Online Issue 14

TSP OI14 coverAuthor Lee Murray talks about her novelInto the Sounds, and how traveling has shaped her life and writing, the actor she’d pick to play her protagonist for the series and her faithful author assistant, Bella.

Stuart R. West drops by to talk about his faithful companion, Zak, and his novels Secret Society (which may be one of the most original takes on a serial killer story) and how a real-life ghost town inspired Ghosts of Gannaway.

Jon O’Bergh is back to share the music his characters in The Shatter Point would listen to.

S.D. Hintz is also giving us the goods on the nosey neighbors who inspired The Witching Well and the reason he may just live in the creepiest house, ever.

ICYMI, Brian talked to Steph Post and Nik Norpon about their tattoos. And there’s a new story up at Zombie Cat: Waiting on the Stress Boxes by David Hagerty.

Goldilocks and the Dark Barometer

Every now and again, someone writes about the darkness that permeates Young Adult fiction. This leads to speculation about whether it is too dark, and summaries on the topic. I could do likewise, but I felt  already did that so well, I don’t need to.

What I did decide was that I would focus on reading some popular YA authors and titles and see what I thought. So, reads over the past few months classified as YA have included Nightwolf, Salt, The Fragile Ordinary, The Forest of Hands and Teeth

Out of all of these offerings, Nightwolf is probably the darkest. Salt has monsters and The Forest of Hands and Teeth has zombies, but Nightwolf focuses on real horrors some kids today live with, and although it isn’t pure noir, there is a sense of hopelessness and futility that permeate the story. It isn’t what I’d call cheery. The other titles have varying degrees of hope – for resolution of problems, for overcoming difficult situations, for the future. I didn’t find any of this unrelentingly dark.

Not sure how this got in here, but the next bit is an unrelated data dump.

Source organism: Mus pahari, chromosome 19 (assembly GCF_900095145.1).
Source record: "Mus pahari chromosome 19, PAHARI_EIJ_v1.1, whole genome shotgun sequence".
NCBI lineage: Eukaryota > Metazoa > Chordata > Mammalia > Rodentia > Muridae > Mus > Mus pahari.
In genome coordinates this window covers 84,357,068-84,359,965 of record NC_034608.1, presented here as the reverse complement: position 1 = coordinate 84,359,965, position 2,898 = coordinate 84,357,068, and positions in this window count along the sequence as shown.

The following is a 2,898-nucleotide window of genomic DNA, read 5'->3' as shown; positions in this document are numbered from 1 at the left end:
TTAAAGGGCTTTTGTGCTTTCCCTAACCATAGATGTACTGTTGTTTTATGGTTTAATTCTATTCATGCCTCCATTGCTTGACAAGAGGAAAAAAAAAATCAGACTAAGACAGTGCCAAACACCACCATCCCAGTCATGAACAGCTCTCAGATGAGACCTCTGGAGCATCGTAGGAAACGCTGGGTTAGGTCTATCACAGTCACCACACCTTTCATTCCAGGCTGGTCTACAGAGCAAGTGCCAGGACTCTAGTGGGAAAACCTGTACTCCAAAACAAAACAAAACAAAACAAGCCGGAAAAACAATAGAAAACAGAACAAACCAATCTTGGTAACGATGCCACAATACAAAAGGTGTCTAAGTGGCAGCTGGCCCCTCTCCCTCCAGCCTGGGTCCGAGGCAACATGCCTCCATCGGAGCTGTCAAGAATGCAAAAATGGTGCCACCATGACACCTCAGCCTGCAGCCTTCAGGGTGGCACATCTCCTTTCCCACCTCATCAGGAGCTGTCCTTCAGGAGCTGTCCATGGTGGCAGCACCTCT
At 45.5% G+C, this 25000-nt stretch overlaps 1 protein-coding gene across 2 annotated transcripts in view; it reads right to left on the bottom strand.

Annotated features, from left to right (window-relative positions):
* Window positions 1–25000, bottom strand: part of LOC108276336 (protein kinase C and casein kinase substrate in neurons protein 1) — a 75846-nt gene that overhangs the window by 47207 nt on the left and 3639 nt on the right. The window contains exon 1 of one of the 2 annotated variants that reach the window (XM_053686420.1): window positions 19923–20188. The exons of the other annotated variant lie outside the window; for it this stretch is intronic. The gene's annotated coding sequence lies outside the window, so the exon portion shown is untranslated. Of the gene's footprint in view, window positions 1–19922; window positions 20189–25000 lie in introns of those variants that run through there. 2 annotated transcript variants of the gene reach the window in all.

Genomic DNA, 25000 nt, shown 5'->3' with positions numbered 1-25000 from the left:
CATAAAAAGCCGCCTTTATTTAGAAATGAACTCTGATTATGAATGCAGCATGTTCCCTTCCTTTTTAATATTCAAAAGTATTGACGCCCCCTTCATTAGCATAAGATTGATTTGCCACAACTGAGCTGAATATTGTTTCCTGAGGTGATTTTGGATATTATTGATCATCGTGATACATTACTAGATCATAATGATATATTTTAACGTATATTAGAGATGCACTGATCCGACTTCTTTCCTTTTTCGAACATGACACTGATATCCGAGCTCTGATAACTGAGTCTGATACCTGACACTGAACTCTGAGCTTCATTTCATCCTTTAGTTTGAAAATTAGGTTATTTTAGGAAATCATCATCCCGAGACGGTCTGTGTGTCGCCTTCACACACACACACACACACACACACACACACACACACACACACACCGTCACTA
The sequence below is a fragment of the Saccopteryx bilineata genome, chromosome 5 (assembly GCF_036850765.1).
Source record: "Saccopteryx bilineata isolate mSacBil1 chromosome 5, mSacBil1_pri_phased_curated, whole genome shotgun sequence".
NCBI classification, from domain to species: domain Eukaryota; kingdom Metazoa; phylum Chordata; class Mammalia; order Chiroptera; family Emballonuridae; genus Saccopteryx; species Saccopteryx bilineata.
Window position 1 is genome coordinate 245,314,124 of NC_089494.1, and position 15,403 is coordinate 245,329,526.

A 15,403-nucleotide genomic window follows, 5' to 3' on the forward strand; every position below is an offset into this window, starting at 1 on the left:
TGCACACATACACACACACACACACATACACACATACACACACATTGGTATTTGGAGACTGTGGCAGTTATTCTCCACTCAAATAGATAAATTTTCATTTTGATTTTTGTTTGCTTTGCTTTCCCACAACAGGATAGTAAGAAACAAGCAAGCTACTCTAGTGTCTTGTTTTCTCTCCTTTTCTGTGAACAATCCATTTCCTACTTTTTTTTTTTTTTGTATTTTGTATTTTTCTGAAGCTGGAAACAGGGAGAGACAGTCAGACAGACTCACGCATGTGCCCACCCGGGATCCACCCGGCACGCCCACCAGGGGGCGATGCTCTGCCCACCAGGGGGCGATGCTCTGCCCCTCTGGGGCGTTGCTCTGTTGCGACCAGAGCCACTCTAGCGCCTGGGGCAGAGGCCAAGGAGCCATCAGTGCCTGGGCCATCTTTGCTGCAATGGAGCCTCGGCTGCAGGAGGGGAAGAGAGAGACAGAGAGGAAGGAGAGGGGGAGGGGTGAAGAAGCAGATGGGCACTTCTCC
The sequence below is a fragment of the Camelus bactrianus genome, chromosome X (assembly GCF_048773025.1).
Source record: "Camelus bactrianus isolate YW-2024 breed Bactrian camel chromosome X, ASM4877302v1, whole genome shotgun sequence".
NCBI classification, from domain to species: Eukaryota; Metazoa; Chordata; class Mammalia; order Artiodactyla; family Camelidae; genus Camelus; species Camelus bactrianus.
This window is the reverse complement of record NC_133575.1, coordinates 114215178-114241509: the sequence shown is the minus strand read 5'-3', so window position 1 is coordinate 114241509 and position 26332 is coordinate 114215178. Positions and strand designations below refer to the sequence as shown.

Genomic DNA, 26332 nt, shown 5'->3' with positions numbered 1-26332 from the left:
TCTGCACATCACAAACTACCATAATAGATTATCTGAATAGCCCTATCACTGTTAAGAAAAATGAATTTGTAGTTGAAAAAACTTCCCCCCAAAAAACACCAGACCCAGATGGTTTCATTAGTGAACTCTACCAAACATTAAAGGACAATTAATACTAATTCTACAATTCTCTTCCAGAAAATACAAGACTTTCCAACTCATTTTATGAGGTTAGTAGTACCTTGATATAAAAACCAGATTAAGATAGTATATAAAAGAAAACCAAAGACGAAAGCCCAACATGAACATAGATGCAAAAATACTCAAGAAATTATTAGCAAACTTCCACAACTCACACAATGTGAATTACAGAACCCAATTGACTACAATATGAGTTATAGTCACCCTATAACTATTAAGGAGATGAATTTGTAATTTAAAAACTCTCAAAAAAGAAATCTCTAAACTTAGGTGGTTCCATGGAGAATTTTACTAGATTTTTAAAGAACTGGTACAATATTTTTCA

Now, your mileage may vary. But here’s the thing. Young people are dealing with a lot of crap. We did, too, in our day. They’re trying to figure out who they are, what they want out of life and what others expect of them. They have to make decisions that will shape their entire future. And they’re looking at a war of words between politicians that might lead to war with North Korea and all kinds of other crap going on that could change their future. They want to assume control of their lives but they aren’t adults, so they’re caught between taking responsibility for their actions and having limited authority for their choices.

And everything they do is presented on social media for all the world to see.

Frankly, the stuff I’ve heard about via the kids over recent years has been numbing. They are far more aware of a lot of crap than I ever was. And I specifically started watching The Walking Dead because their biomom was watching it with them when they were eleven. Brian and I always felt we should have some sense of what they were watching and being exposed to so that we could have informed conversations about it, so a show I’d resisted watching became part of our regular viewing. (And they had some good seasons, so for a while it wasn’t a chore at all.) Frankly, if they can watch that when they aren’t even teens, it’s got to be pretty damn hard to top that level of darkness in fiction.